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Right Now | Propelling Social Change

Technology, Paternity, Patriarchy

March-April 2019

Illustration by Michael Paraskevas 


Illustration by Michael Paraskevas 

“All the decisions we make in our most intimate lives…about who to marry, how to have children, how to have sex, and how to think about love, romance, and families, are driven, and always have been driven, by technology,” contends Debora Spar. A Baker Foundation professor at Harvard Business School, Spar was president of Barnard College from 2008 to 2017, and has previously written books about the economics of in-vitro fertilization technologies, the social impact of inventions such as the Internet, and changing roles for women at home and at work. Now she is at work on a new book, “The Virgin and the Plow,” in which she argues that social changes, from the creation of marriage at the dawn of agriculture, to the rise of feminism in the twentieth century, to the legal establishment of same-sex families in the last decade, are driven less by social preference or acceptance, as most people believe, than by technological innovation. And given the dramatic pace of contemporary technological innovation, she suggests that more profound social changes lie ahead.

“Marriage as we know it—a largely heterosexual, monogamous, death-do-us-part type of marriage—was a creation of the plow-enabled agriculture that emerged during the Neolithic transformation of around 8000 b.c.,” Spar said in a December talk at Harvard. That is when the first farmers, transitioning from a communal hunter-gatherer society, began to acquire private property: land, grain, storage. With farms came the need for children to work in the fields, and ultimately to inherit them. Once men needed to know who their children were, the nomadic lifestyle in which men and women living in groups of 30 to 40 people had mated in non-permanent unions faded. For farmers, the only way to guarantee paternity was to “mate with a virgin and make sure she remained loyal to you for the rest of her reproductive life,” Spar pointed out. Most traditional marriage ceremonies are “basically a real-estate deal,” she said, in which a woman, guaranteed to be a virgin, is given to a man and “becomes his property because he must know who his children are.” With property, itself a creation of technology, come the “norms of marriage: that women are adored as virgins, married young, and sworn to monogamy for the rest of their days.” Quoting her book (forthcoming this year from Farrar, Straus and Giroux), she said, “The quest for paternity leads to the establishment of the patriarchy, and it was the plow that made it happen.”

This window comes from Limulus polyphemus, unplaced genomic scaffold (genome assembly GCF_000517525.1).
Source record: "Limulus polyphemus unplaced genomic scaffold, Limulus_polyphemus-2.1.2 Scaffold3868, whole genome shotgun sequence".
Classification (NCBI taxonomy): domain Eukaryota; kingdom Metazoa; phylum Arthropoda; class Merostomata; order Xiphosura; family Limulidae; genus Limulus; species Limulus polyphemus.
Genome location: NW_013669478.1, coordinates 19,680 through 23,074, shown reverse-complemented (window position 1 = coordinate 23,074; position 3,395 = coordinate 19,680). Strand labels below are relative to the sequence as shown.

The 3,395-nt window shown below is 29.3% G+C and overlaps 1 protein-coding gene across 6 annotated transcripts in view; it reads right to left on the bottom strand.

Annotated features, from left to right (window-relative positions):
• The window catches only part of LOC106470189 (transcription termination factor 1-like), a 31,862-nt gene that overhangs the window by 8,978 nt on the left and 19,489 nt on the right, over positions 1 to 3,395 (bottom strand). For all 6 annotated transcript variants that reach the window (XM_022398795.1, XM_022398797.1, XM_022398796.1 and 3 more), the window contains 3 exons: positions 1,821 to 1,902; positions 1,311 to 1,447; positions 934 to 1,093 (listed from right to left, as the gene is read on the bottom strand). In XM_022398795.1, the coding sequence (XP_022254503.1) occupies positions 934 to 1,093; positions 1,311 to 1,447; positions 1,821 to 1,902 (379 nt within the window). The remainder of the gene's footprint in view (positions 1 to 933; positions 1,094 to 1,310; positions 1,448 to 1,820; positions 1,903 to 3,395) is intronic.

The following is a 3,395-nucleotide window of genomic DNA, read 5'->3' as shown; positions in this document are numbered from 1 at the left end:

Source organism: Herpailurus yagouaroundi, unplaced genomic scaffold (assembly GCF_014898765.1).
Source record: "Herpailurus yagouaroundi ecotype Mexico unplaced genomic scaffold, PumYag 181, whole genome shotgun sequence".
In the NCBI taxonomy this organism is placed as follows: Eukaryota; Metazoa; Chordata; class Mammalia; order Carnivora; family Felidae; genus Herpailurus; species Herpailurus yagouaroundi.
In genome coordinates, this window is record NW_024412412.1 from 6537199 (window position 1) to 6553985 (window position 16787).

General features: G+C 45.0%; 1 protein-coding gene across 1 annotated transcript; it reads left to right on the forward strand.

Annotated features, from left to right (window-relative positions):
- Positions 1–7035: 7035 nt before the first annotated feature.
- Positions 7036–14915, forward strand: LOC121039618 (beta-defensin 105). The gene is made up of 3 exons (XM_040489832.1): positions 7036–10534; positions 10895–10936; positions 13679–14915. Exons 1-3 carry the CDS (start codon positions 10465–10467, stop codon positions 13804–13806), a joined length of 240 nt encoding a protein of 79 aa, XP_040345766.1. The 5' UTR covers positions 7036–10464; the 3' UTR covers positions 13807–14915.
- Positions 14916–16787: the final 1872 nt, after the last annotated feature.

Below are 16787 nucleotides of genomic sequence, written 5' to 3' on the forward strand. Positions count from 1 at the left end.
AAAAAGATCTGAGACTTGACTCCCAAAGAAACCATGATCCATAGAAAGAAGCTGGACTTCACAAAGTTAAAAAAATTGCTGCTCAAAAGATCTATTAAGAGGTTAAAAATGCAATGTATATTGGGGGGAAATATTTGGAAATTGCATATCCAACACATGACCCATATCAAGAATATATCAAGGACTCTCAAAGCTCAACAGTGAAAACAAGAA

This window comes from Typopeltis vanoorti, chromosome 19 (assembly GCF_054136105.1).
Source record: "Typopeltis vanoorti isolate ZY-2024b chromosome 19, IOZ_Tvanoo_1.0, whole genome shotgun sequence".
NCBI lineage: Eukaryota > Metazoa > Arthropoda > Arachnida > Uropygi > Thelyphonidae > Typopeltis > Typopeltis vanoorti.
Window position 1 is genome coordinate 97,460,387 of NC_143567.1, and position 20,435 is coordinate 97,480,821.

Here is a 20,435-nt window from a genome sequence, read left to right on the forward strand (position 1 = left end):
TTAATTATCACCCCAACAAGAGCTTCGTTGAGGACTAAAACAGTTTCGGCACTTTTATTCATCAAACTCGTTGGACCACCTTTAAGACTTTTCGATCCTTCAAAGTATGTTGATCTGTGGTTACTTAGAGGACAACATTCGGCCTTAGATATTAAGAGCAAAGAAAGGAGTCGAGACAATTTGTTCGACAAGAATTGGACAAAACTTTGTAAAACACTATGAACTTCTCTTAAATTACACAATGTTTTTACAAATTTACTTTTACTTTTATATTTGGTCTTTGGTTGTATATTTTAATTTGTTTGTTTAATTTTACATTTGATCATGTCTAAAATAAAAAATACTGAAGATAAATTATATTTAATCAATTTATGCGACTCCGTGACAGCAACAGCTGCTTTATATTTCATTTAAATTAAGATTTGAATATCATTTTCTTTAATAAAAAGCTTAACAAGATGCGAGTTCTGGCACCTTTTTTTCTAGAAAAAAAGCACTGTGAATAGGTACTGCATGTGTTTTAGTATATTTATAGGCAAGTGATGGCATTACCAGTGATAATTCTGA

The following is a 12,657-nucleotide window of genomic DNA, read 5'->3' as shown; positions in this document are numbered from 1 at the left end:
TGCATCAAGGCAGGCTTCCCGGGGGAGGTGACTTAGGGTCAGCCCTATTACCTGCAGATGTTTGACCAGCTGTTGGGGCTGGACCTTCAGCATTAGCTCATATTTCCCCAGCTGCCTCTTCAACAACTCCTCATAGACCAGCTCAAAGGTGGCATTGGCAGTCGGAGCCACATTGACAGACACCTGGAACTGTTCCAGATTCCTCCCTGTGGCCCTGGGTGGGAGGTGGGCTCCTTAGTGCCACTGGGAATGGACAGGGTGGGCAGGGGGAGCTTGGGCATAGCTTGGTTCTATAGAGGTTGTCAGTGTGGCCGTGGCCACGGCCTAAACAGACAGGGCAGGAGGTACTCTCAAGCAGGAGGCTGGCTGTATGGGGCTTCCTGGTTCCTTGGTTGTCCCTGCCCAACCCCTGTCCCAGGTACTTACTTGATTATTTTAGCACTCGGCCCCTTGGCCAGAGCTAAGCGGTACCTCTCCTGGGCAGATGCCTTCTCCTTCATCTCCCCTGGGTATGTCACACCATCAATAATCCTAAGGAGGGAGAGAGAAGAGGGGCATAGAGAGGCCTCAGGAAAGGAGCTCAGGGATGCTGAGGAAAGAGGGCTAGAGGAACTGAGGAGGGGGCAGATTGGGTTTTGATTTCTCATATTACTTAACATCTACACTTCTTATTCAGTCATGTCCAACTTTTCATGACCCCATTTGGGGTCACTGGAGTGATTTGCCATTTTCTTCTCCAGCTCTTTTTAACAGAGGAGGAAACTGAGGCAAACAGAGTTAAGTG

“The Virgin and the Plow” argues that social changes have always been driven by technology.